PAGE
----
While there has been much speculation in the tabloid press about what went down during the incident at Caroline’s house, few solid facts are actually known. All we know for sure is that police were called to her property in Islington at approximately 5.25am on Thursday, after reports of a man being assaulted. He was treated by paramedics, although police said he was not seriously injured, while “a person” was also taken to hospital.
Caroline’s representatives confirmed to HuffPost UK that she was “co-operating with the appropriate people to resolve matters”, but said they would “not be making any further comment” as the presenter is unable to go into further detail until the legal process is over.
However, when announcing her Love Island departure, Caroline claimed “matters were not as have been reported”. Lewis has also stood by the star on his social media accounts, defending his “loyal and kind” girlfriend from the “lies and abuse” that he says have been aimed at her in the press and on social media.
Anthony, who is also a former journalist, says Caroline has faced intense media scrutiny given the story’s “absolutely horrendous timing” – not only its proximity to the new series of Love Island, but also because most publications normally experience a quieter news cycle at this time of year.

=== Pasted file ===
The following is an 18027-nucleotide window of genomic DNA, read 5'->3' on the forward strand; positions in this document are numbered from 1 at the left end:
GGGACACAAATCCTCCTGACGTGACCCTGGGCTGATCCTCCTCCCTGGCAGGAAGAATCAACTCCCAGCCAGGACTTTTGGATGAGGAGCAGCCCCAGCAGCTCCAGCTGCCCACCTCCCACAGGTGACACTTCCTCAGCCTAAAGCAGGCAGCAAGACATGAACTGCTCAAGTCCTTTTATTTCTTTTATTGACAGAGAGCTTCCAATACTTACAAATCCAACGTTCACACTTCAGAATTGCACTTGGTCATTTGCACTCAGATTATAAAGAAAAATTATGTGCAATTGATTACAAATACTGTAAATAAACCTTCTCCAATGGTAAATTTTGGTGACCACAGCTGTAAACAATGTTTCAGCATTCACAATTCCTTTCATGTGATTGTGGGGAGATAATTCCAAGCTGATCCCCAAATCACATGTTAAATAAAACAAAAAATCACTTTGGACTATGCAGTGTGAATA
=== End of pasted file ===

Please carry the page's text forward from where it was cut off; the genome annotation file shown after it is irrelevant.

“People are focussing on this story as we’re leading up to Christmas because the election is over and the stories are getting into what we call ‘silly season’,” he explains. “Any major celebrity story like this, people are going to criticise a little bit more. In our world, timing is everything and it couldn’t have come at a worse time.
“The whole PR around the show gets followed too, and they’ve obviously had difficulties with sad stories about people who’ve left the show and had mental health problems, and those who have taken their own lives, so this is the kind of PR ITV don’t want either.”
He continues: “Whether the decision for Caroline to stand down was taken by ITV and presented as her’s, only they know, but her leaving means that it won’t overshadow the series in the slightest. In fact, quite the contrary. There will now be a new frenzy of publicity around who the new presenter will be and how they perform as the face of one of the most successful shows on TV.”
And while viewers will have to get used to seeing another star doing a runway-worthy strut into the villa come next month, the wording of Caroline’s statement suggests she intends to return, as she only says she is “standing down for series six”.